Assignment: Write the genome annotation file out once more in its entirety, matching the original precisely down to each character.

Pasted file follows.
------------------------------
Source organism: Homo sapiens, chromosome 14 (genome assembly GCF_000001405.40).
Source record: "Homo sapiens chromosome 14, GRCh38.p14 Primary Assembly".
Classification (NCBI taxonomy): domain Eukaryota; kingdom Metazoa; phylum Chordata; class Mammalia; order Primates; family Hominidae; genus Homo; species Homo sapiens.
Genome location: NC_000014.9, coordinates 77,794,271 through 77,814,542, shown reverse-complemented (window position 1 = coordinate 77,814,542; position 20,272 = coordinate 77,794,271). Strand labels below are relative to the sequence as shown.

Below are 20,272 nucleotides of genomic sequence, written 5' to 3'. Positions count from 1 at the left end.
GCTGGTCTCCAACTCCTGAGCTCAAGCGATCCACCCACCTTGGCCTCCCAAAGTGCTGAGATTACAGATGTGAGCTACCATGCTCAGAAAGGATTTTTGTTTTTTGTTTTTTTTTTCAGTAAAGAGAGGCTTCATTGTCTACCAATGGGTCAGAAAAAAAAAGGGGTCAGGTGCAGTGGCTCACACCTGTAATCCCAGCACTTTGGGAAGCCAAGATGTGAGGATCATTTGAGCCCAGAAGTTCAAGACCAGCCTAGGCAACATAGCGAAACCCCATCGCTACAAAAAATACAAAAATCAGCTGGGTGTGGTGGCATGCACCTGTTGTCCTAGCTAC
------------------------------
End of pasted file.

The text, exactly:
Source organism: Homo sapiens, chromosome 14 (genome assembly GCF_000001405.40).
Source record: "Homo sapiens chromosome 14, GRCh38.p14 Primary Assembly".
Classification (NCBI taxonomy): domain Eukaryota; kingdom Metazoa; phylum Chordata; class Mammalia; order Primates; family Hominidae; genus Homo; species Homo sapiens.
Genome location: NC_000014.9, coordinates 77,794,271 through 77,814,542, shown reverse-complemented (window position 1 = coordinate 77,814,542; position 20,272 = coordinate 77,794,271). Strand labels below are relative to the sequence as shown.

Below are 20,272 nucleotides of genomic sequence, written 5' to 3'. Positions count from 1 at the left end.
GCTGGTCTCCAACTCCTGAGCTCAAGCGATCCACCCACCTTGGCCTCCCAAAGTGCTGAGATTACAGATGTGAGCTACCATGCTCAGAAAGGATTTTTGTTTTTTGTTTTTTTTTTCAGTAAAGAGAGGCTTCATTGTCTACCAATGGGTCAGAAAAAAAAAGGGGTCAGGTGCAGTGGCTCACACCTGTAATCCCAGCACTTTGGGAAGCCAAGATGTGAGGATCATTTGAGCCCAGAAGTTCAAGACCAGCCTAGGCAACATAGCGAAACCCCATCGCTACAAAAAATACAAAAATCAGCTGGGTGTGGTGGCATGCACCTGTTGTCCTAGCTAC